Graduate student DJ starts studio

Three local DJs bond over shared music taste; hope to create space for producers to work hands-on, expand

Zachary+Cartwright%2C+who+goes+by+DJ+Grape+Vinyl%2C+performs+at+Etsi+Bravo+frequently%2C+as+does+Robmon%2C+a+DJ+and+WSU+student.
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Graduate student DJ starts studio

Zachary Cartwright, who goes by DJ Grape Vinyl, performs at Etsi Bravo frequently, as does Robmon, a DJ and WSU student.

Zachary Cartwright, who goes by DJ Grape Vinyl, performs at Etsi Bravo frequently, as does Robmon, a DJ and WSU student.

JACOB BERTRAM | THE DAILY EVERGREEN

Zachary Cartwright, who goes by DJ Grape Vinyl, performs at Etsi Bravo frequently, as does Robmon, a DJ and WSU student.

JACOB BERTRAM | THE DAILY EVERGREEN

JACOB BERTRAM | THE DAILY EVERGREEN

Zachary Cartwright, who goes by DJ Grape Vinyl, performs at Etsi Bravo frequently, as does Robmon, a DJ and WSU student.

ALANA LACKNER, Evergreen reporter

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When Zachary Cartwright first bought a turntable six years ago, he thought of it as more of a hobby. Now he’s beginning the process of opening a studio in Pullman.

Cartwright, who also goes by DJ Grape Vinyl, came to Pullman in 2013 for graduate school studying food science with a focus in wine. Though he had finished his undergraduate studies at New Mexico State University to become a dentist, he wound up an employee at a winery and loved it. He wanted to work with wine and found that WSU was one of the best places to go for that.

“My first summer here, I didn’t know very many people. I didn’t know what to do,” Cartwright said. “I’d been thinking about DJing for a while, so I just bought turntables and a mixer on a whim.”

At the time, he was just interested and wanted to learn. He said it took a while to figure out, but Cartwright was determined.

“I remember [the turntables] showed up, and they were so much bigger and heavier than I expected,” Cartwright said. “I had to figure that stuff out. I watched a lot of YouTube videos. I basically just played for the bedroom in my apartment for a year.”

He ended up reaching out to DJ Goldfinger, who works at Stubblefields, for lessons.

“I guess he’d heard one of my mixes,” Cartwright said. “That night he gave me a chance … I’d never performed in front of anyone, but he let me perform and then he hired me, kind of on the spot, and mentored me.”

The help that Cartwright got from Goldfinger stuck with him, and he wants to do the same for others, he said. When he realized he might be leaving Pullman, he wanted to make a lasting impact. For him, a studio was the best way to do that.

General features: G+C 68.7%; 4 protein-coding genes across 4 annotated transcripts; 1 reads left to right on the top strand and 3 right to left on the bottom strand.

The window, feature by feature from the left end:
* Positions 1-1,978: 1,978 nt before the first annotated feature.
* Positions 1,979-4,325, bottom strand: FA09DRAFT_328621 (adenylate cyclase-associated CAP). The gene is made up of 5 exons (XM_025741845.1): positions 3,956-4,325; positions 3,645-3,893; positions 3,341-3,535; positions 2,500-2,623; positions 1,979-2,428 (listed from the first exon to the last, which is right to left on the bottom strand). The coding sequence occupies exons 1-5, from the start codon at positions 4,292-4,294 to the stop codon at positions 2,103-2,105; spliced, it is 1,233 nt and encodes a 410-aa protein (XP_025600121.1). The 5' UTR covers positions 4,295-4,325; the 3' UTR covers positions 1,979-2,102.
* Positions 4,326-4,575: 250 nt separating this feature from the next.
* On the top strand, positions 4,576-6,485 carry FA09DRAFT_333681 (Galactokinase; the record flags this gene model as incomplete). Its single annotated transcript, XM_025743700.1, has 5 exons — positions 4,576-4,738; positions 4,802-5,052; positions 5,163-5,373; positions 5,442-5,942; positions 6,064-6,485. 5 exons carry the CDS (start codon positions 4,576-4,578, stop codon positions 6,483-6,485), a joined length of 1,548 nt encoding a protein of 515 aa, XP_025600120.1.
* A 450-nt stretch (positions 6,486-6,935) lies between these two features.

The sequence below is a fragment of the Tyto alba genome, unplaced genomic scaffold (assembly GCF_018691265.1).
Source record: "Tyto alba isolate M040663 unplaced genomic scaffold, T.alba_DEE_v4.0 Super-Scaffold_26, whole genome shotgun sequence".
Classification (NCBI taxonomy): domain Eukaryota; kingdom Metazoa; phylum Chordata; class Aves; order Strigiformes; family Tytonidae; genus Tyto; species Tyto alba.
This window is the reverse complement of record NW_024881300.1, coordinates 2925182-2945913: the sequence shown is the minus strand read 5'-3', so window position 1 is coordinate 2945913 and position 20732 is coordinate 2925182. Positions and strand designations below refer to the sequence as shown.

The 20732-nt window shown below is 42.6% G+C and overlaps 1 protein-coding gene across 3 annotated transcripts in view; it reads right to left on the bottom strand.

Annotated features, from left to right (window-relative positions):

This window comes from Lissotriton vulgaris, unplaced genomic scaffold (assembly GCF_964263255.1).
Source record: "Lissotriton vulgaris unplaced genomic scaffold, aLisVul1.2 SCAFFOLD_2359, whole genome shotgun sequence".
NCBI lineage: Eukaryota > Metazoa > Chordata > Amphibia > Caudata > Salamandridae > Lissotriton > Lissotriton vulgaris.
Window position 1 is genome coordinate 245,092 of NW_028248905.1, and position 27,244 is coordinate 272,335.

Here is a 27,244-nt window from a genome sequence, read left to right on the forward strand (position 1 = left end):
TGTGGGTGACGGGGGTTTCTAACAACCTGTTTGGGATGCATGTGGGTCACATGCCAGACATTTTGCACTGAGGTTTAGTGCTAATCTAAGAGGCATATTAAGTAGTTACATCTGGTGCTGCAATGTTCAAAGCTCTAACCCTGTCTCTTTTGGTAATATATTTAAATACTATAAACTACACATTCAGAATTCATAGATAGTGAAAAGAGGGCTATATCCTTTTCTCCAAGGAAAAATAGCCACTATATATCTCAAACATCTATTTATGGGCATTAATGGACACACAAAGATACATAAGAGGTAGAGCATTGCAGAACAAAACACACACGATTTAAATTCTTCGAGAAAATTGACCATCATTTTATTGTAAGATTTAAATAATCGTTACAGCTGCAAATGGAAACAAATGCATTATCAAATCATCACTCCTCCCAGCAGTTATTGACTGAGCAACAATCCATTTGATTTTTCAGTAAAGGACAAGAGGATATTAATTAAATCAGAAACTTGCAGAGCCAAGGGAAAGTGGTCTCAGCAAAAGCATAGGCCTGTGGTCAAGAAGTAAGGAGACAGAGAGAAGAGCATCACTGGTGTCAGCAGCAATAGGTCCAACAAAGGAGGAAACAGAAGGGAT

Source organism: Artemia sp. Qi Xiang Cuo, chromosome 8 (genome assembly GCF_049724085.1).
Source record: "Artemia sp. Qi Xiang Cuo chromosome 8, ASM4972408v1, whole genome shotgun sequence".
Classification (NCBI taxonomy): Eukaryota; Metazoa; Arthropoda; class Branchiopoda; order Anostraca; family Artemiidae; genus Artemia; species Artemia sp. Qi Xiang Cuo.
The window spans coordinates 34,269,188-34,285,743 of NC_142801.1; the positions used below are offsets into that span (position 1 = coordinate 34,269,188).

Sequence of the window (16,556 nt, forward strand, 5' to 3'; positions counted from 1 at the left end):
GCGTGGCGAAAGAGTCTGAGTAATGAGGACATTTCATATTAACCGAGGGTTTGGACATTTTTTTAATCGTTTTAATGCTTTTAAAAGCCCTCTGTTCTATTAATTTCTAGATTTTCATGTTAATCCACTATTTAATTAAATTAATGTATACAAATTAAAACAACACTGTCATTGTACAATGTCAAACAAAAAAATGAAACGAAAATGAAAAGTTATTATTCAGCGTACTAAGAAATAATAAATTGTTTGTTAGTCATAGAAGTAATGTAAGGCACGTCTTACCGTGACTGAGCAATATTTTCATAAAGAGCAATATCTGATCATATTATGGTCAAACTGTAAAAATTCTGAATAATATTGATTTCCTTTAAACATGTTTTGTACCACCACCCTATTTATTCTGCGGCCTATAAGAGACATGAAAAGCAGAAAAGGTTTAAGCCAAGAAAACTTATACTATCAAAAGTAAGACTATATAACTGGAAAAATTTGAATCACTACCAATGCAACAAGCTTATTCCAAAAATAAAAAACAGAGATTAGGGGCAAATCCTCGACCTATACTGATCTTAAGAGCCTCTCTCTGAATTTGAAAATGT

Cartwright works with two other DJs to help create the studio: one who goes by DJ Robmon and one who goes by Anton Radke.

Cartwright met Radke when Radke messaged Cartwright. Radke had apparently messaged multiple DJs in search of networking opportunities, though no one offered help to him, Cartwright said.

“I recognized his message because I had been there before, and I said, ‘Yeah, come over. I’ll help you out,’ ” Cartwright said. “He’s just one of those people with so much talent. He just needs some opportunity.”

Robmon, whose real name is Rob Monroe, is a WSU senior studying psychology and met Cartwright under different circumstances.

“I started working at Etsi Bravo last year,” Monroe said. “I worked as a bouncer, and that’s kind of how I met Zach because he was one of the resident DJs.”

Cartwright said he noticed Monroe’s interest in music. The three of them soon became a team, and Cartwright said he was excited to work with them.

“He kind of just linked us together,” Monroe said. “So now when we sit in a room, everything just flows. We don’t really run into any walls.”

Radke, Monroe and Cartwright now perform with one another on a regular basis. Last week, they hosted a show featuring Spokane-based DJ VitaminV. They enjoy performing together, Cartwright said, which is why he feels so determined to start this studio.

“I’m just hoping that [the studio] gives the DJs I’m working with, and perhaps other DJs as well, the tools they need to make music,” Cartwright said. “For us to actually have instruments that allow us to touch and feel what’s actually happening allows us to make much better music.”

Though they have yet to find a location for the studio, Cartwright said they are still looking. It’s important for Pullman to have something like this, he said.

Cartwright is also looking to expand. He wants anyone interested in things like this to feel free to help. Other DJs or videographers or creatives of any type can contribute, he said.

“By working with these other DJs, I’ve realized we’re all really helping each other,” Cartwright said. “And it makes it more fun. It makes it more exciting, so anyone who just wants to experience being on a team that is trying to make it to the next stage [is welcome].”